Kokoro Connect 07 — Sin, the Church and Judgement

The club members are set free to unleash their wildest desires, and what they do? Sleep in and yell out embarrassing things. I love how down to earth this show is.

Sin and Blame

Now that everyone’s inner desires are unleashed, the club members begin to do harmful things that are beyond their control. In the language of Paul, these actions are called “sin.” Furthermore, according to Paul, the propensity to sin is built into our very nature:

We know that the law is spiritual; but I am unspiritual, sold as a slave to sin. I do not understand what I do. For what I want to do I do not do, but what I hate I do. And if I do what I do not want to do, I agree that the law is good. As it is, it is no longer I myself who do it, but it is sin living in me. For I know that good itself does not dwell in me, that is, in my sinful nature. For I have the desire to do what is good, but I cannot carry it out. For I do not do the good I want to do, but the evil I do not want to do—this I keep on doing. Now if I do what I do not want to do, it is no longer I who do it, but it is sin living in me that does it.
So I find this law at work: Although I want to do good, evil is right there with me.For in my inner being I delight in God’s law; but I see another law at work in me, waging war against the law of my mind and making me a prisoner of the law of sin at work within me. What a wretched man I am! Who will rescue me from this body that is subject to death? — Romans 7:14-24

So was it Yui’s fault that she beat up those people? Yui believes it is her fault. Iori claims it isn’t, because it was the power of Heartseed doing something funny to her.

If we’re looking at this from the perspective of Paul, then Yui is simply not able to control the power of sin within her. She will keep sinning despite all her best efforts. So is the situation with Heartseed any different? She can’t stop herself either way.

I’m not sure. But I think the question of whether Yui is to blame misses the point entirely. The problem with Yui’s actions isn’t that she broke some arbitrary rule. It’s that people were hurt. What is needed next is a discussion of how to begin healing, rather than legal wrangling over whether Yui is responsible for her uncontrollable desires.

So I agree with Inaba (although of course she shouldn’t have said it that way). Was Yui responsible? I don’t know. But take some responsibility!

This advice doesn’t just apply to Yui, however…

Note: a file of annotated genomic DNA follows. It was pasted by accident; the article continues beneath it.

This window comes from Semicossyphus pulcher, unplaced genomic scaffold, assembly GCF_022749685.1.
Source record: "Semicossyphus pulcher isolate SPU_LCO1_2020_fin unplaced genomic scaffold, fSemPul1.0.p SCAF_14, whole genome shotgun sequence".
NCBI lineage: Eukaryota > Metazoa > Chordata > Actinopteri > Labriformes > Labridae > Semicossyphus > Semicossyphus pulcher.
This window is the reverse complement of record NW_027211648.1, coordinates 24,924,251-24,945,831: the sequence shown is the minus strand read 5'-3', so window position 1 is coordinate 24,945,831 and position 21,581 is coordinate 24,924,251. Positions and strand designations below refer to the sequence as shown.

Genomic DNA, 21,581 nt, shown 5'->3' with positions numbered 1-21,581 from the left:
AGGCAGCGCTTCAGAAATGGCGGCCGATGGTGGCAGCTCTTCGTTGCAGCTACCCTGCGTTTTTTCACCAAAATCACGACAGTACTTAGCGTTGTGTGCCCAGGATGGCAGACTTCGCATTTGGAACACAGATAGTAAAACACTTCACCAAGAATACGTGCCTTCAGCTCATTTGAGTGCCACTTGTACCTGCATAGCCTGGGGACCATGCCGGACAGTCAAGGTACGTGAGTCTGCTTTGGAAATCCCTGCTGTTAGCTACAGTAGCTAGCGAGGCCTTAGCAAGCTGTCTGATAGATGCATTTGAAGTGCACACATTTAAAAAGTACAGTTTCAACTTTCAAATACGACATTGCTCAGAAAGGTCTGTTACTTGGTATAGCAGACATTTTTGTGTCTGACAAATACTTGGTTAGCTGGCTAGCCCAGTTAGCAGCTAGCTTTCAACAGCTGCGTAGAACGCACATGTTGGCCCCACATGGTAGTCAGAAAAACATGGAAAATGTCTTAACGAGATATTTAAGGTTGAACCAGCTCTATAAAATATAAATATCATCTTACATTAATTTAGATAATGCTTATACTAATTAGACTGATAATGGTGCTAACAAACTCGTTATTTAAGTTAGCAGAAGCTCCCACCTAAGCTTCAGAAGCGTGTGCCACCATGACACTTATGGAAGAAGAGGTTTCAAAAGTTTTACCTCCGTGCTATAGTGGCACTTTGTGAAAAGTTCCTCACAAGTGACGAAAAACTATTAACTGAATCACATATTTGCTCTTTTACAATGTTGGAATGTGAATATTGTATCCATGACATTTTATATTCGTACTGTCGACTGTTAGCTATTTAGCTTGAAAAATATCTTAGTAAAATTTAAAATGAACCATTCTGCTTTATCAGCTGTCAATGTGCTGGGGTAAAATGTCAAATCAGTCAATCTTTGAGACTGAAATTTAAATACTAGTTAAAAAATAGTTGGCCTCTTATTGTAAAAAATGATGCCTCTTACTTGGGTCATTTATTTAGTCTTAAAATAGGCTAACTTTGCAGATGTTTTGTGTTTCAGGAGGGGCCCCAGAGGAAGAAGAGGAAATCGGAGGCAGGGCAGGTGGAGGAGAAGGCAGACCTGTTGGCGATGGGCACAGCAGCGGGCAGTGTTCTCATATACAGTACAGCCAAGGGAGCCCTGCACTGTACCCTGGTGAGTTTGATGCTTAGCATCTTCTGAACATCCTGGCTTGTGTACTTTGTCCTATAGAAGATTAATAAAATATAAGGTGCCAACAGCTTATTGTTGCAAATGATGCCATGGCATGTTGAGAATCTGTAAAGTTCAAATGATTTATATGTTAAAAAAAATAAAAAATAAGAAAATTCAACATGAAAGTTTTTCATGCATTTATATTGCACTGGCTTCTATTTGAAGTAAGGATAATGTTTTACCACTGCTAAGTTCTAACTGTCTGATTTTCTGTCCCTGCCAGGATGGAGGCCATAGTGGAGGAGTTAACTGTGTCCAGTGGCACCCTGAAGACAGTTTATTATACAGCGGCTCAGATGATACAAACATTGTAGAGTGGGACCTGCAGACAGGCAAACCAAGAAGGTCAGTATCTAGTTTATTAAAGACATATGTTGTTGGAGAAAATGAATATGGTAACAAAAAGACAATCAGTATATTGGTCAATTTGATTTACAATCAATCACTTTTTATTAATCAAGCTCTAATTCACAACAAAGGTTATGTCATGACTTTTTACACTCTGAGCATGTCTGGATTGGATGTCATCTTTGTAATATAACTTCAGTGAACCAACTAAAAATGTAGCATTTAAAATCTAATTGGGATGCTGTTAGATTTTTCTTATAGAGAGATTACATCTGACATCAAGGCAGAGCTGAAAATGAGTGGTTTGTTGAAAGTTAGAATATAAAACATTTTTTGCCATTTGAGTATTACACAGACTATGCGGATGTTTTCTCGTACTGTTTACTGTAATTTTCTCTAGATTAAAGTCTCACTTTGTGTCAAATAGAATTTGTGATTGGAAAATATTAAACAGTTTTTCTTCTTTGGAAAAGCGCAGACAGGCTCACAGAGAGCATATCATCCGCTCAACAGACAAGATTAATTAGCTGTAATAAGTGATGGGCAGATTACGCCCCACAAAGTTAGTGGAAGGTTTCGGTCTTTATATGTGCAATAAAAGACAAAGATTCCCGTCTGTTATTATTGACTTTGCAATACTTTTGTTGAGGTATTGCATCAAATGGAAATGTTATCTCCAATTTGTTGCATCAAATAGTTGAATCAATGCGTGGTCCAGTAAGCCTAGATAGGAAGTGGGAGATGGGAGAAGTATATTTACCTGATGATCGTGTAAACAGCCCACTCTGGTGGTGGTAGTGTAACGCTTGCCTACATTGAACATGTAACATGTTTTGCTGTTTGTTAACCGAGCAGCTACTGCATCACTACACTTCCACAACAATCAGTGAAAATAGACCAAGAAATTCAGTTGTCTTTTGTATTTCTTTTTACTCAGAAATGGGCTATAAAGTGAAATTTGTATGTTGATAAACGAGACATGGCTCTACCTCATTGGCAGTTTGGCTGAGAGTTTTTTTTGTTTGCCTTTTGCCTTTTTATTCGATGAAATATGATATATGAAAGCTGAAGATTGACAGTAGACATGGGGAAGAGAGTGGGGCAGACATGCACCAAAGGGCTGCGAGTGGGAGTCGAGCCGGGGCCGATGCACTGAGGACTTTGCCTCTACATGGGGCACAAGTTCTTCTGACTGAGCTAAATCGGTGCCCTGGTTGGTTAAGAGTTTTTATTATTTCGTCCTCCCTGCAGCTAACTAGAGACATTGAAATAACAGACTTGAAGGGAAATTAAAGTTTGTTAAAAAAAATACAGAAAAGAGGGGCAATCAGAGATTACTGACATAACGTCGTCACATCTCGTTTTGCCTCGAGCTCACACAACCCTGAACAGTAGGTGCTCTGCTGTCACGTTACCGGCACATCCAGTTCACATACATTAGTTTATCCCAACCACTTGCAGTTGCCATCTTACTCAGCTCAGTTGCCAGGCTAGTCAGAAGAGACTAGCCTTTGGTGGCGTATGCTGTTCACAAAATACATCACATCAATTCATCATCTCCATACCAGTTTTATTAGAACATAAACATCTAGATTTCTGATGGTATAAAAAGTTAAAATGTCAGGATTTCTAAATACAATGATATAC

The Church

Yui does not live alone. Despite how much she and Inaba want to lock themselves in their rooms, they live in community. In the language of Paul and of the new testament, this community is called the “church.”

And this is why Inaba is wrong. When Yui loses control of her actions, it is not just Yui that needs to take responsibility. It is the entire community, including Inaba. “Am I my brother’s keeper?” Inaba asks. The answer is a clear and decisive “Yes.”

For this reason, I appreciated the scene in the classroom where Iori gets in a pointless fight. Taichi wants to help, but feels that he cannot and looks toward Inaba. Inaba runs away in an attempt at self-preservation. But then, when all seems hopeless, the crazy class president steps in and expertly defuses the situation. Inaba and friends believe they are alone in their trials with Heartseed, and that they only have each other. But they are wrong. They are not alone.

I feel that this is the problem with Taichi’s “sickening ideals” as well. He thinks that he needs to do fix everything himself. But he doesn’t need to. He is not alone.

And despite what Inaba says, I think that deep down she shares the same ideals. Did she refuse to go to Yui’s house because she didn’t want to hurt herself or help Yui? I don’t think so. She refused to go because she didn’t want to hurt Yui again.

On Judgement

Judge not, lest ye be judged.

The worst part with Heartseed’s latest magic is not that people would start doing crazy things as Inaba expected. It’s that they started judging one another and speaking their true feelings aloud. So this arc fits in perfectly with the previous one and the idea of wearing masks. There are genuinely good reasons why people wear masks and don’t always say what they think.

9 thoughts on “Kokoro Connect 07 — Sin, the Church and Judgement